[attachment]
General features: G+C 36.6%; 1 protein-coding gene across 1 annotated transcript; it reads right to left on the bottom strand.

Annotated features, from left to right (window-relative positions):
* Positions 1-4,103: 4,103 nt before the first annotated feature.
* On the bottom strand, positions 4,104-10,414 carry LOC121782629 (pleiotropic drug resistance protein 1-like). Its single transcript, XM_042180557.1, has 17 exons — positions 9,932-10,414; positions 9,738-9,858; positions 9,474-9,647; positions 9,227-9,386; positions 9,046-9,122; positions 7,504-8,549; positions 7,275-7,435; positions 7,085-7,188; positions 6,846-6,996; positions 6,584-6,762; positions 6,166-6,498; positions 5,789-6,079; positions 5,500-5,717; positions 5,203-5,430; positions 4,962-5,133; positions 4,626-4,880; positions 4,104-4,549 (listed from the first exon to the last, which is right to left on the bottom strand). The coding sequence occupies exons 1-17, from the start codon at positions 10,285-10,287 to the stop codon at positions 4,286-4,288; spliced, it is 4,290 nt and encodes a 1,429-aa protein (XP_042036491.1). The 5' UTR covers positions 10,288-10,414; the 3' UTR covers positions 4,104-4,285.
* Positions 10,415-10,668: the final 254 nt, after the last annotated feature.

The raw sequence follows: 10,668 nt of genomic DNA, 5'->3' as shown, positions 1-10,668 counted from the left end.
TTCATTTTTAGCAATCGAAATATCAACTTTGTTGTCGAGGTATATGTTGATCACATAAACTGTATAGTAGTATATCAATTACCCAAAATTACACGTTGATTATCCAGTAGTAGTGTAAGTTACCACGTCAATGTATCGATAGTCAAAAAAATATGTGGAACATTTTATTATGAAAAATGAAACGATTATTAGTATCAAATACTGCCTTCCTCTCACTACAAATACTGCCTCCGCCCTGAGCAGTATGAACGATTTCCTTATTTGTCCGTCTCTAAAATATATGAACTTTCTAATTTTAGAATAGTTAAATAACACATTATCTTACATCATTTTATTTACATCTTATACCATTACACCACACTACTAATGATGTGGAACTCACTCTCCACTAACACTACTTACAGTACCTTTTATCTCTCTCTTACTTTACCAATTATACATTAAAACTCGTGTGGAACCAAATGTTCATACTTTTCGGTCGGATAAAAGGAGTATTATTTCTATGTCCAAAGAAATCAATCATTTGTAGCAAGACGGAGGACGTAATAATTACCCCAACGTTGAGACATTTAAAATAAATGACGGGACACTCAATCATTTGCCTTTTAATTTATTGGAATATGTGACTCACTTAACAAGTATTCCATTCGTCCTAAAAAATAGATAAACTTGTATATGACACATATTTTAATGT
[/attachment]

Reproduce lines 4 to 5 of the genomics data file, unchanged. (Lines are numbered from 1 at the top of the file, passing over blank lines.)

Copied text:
* On the bottom strand, positions 4,104-10,414 carry LOC121782629 (pleiotropic drug resistance protein 1-like). Its single transcript, XM_042180557.1, has 17 exons — positions 9,932-10,414; positions 9,738-9,858; positions 9,474-9,647; positions 9,227-9,386; positions 9,046-9,122; positions 7,504-8,549; positions 7,275-7,435; positions 7,085-7,188; positions 6,846-6,996; positions 6,584-6,762; positions 6,166-6,498; positions 5,789-6,079; positions 5,500-5,717; positions 5,203-5,430; positions 4,962-5,133; positions 4,626-4,880; positions 4,104-4,549 (listed from the first exon to the last, which is right to left on the bottom strand). The coding sequence occupies exons 1-17, from the start codon at positions 10,285-10,287 to the stop codon at positions 4,286-4,288; spliced, it is 4,290 nt and encodes a 1,429-aa protein (XP_042036491.1). The 5' UTR covers positions 10,288-10,414; the 3' UTR covers positions 4,104-4,285.
* Positions 10,415-10,668: the final 254 nt, after the last annotated feature.